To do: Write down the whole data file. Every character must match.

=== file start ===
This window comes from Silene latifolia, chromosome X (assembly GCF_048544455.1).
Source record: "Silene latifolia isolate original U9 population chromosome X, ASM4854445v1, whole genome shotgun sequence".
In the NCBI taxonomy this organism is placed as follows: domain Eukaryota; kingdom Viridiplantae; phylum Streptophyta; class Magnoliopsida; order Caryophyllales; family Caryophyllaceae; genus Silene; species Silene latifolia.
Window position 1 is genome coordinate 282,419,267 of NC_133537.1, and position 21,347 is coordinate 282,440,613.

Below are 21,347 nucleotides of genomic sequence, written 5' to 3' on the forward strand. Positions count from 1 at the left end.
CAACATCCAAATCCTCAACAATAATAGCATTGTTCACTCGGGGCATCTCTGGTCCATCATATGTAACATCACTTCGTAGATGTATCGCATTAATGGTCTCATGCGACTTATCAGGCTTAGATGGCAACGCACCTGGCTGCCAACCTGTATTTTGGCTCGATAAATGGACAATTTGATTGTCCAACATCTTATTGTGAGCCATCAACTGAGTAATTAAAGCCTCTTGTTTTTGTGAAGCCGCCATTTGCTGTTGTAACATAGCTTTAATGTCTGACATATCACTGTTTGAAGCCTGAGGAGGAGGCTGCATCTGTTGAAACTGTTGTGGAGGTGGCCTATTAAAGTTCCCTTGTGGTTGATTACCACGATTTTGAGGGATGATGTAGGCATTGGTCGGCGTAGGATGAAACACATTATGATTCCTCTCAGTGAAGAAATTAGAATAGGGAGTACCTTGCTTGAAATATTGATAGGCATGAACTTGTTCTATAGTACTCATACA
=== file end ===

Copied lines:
This window comes from Silene latifolia, chromosome X (assembly GCF_048544455.1).
Source record: "Silene latifolia isolate original U9 population chromosome X, ASM4854445v1, whole genome shotgun sequence".
In the NCBI taxonomy this organism is placed as follows: domain Eukaryota; kingdom Viridiplantae; phylum Streptophyta; class Magnoliopsida; order Caryophyllales; family Caryophyllaceae; genus Silene; species Silene latifolia.
Window position 1 is genome coordinate 282,419,267 of NC_133537.1, and position 21,347 is coordinate 282,440,613.

Below are 21,347 nucleotides of genomic sequence, written 5' to 3' on the forward strand. Positions count from 1 at the left end.
CAACATCCAAATCCTCAACAATAATAGCATTGTTCACTCGGGGCATCTCTGGTCCATCATATGTAACATCACTTCGTAGATGTATCGCATTAATGGTCTCATGCGACTTATCAGGCTTAGATGGCAACGCACCTGGCTGCCAACCTGTATTTTGGCTCGATAAATGGACAATTTGATTGTCCAACATCTTATTGTGAGCCATCAACTGAGTAATTAAAGCCTCTTGTTTTTGTGAAGCCGCCATTTGCTGTTGTAACATAGCTTTAATGTCTGACATATCACTGTTTGAAGCCTGAGGAGGAGGCTGCATCTGTTGAAACTGTTGTGGAGGTGGCCTATTAAAGTTCCCTTGTGGTTGATTACCACGATTTTGAGGGATGATGTAGGCATTGGTCGGCGTAGGATGAAACACATTATGATTCCTCTCAGTGAAGAAATTAGAATAGGGAGTACCTTGCTTGAAATATTGATAGGCATGAACTTGTTCTATAGTACTCATACA